Tech, services can be built in India to solve global issues: Sundar Pichai

Sundar Pichai listed two ways in which Google plans to contribute to the Indian tech industry: by offering to fund and by opening up some of its technologies such as artificial intelligence
At the Hindustan Times Leadership Summit, Sundar Pichai spoke of how he saw the evolution of technology, the shaping of regulations and the future of one of the world’s most important tech companies.
At the Hindustan Times Leadership Summit, Sundar Pichai spoke of how he saw the evolution of technology, the shaping of regulations and the future of one of the world’s most important tech companies.
Updated on Dec 04, 2021 05:56 AM IST
Copy Link
By, New Delhi

For Google and its parent company Alphabet, India is a country where technologies and services can be built to solve problems globally, chief executive Sundar Pichai said, citing products such as Google Pay which t originated in the country but has now become the foundation for the company’s payments business globally.

Pichai was in conversation with HT’s R Sukumar. The conversation was recorded in November and aired on the fourth day of the hybrid Hindustan Times Leadership Summit on Friday. Pichai spoke of how he saw the evolution of technology, the shaping of regulations and the future of one of the world’s most important tech companies.

In the context of India, he said the country’s industry shows potential and his company was keen to help the start-up ecosystem. “For years, whenever I would meet entrepreneurs, I could see the potential of the start-up ecosystem and what’s possible in India. It’s heartening to see the number of start-ups proving themselves on a global stage and the unicorns that are getting created,” he said.

He listed two ways in which Google plans to contribute to the Indian tech industry: by offering to fund and by opening up some of its technologies such as artificial intelligence (AI). “ A lot of our services would allow people to export outside of India as well,” he added.

The company’s cloud services and the Android mobile operating system, which many Indian companies use to deploy their services and products, will also help Google play an enabling role in India, Pichai said.

He cited the example of the mobile payments interface UPI to illustrate how the experiences of developing and operating in India has helped Google.

“What happened in India with UPI is we understood India was going to be ahead of everyone else in digital payments. We invested in Google Pay and the foundation of that app and experience is what is making its way to our other markets around the world.”

“I view, India as a place where we will be able to build things and take them globally… I’m excited about building for India first, and also building in India to solve problems globally as well,” he added.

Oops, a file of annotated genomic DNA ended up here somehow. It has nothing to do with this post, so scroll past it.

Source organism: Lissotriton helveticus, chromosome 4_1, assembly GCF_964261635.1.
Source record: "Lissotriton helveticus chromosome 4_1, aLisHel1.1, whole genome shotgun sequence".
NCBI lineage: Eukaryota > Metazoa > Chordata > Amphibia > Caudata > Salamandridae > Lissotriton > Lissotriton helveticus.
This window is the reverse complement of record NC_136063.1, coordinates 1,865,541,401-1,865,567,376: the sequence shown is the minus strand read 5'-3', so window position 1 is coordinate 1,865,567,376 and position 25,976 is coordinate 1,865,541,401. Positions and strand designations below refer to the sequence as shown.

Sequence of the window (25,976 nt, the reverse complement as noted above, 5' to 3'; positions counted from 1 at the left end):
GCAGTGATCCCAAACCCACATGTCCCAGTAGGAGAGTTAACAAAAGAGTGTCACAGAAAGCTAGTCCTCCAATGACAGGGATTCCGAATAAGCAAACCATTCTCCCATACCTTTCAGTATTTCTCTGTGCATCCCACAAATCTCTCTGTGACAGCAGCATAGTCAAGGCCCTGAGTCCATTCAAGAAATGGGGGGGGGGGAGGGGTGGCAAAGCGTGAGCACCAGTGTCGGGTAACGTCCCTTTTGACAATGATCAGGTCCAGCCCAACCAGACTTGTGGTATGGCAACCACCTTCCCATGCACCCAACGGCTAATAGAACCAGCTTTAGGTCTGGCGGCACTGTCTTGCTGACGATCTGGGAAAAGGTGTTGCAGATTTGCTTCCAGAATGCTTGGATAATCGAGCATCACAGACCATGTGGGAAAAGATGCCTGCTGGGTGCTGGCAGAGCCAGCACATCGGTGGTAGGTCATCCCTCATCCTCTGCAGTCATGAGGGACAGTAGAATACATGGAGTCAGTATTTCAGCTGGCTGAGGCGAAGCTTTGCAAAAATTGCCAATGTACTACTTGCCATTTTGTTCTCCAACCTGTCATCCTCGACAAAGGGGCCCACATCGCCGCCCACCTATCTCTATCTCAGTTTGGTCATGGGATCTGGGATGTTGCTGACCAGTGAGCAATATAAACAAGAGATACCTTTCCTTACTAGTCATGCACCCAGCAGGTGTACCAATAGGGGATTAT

Google has also collaborated with Reliance Jio to create the Jio Phone with a made-for-India operating system. Describing the collaboration as an exciting part of the Digital India vision, Pichai said it was meant to produce a high-quality smartphone at an affordable price point.

“We are trying to design a high-quality smartphone, at affordable price points, but in a way that’s localised for the needs of Indian market… We are investing in Android, investing in AI to do translation better, bring Google voice so that people can actually interact with the device in many languages in an easier way. And we’re designing it with Reliance, which deeply understands the market,” he said.

“I think it’s an exciting part of the Digital India vision, and will end up being an accelerant for it over time. But it’s the first step in that process. I couldn’t be more excited, we have a phone out, and we’ll continue iterating and building,” he said.

On a question regarding how Google sees regulations, such as the controversial Information Technology Rules, Pichai said countries need to take a holistic view that takes into account industries and the importance of the open internet for their growth.

“We want to approach it with the view of making sure the work we are doing is helpful to the people in the context of a country in which we operate. In India, there are companies and unicorns emerging over time, and I expect many of them to be able to scale up and tap into markets and grow on the internet. And that’s what some of the benefits of the open internet provides. And so I think it is important to think about it holistically and that’s part of how a country has to think about its regulations,” he said.

Tech regulation has also involved questions about the centralisation of excessive powers, which has triggered calls for companies such as  Facebook and Google to be broken up in the United States. Pichai spoke on the issue, saying he would not classify his company as a conglomerate since tech companies “have to earn their success every year”.

“In fact, at any given time, you go back and look 20 years ago, and see the successful companies, it takes a lot for a company to stay at that level, over a period of time,” he said, adding that as a company Google focusses on “digging deep and making sure we are building things which are helpful to people true to our mission.”

SHARE THIS ARTICLE ON
Topics
Close Story
SHARE
Story Saved
×
Saved Articles
Following
My Reads
Sign out
New Delhi 0C
Saturday, January 29, 2022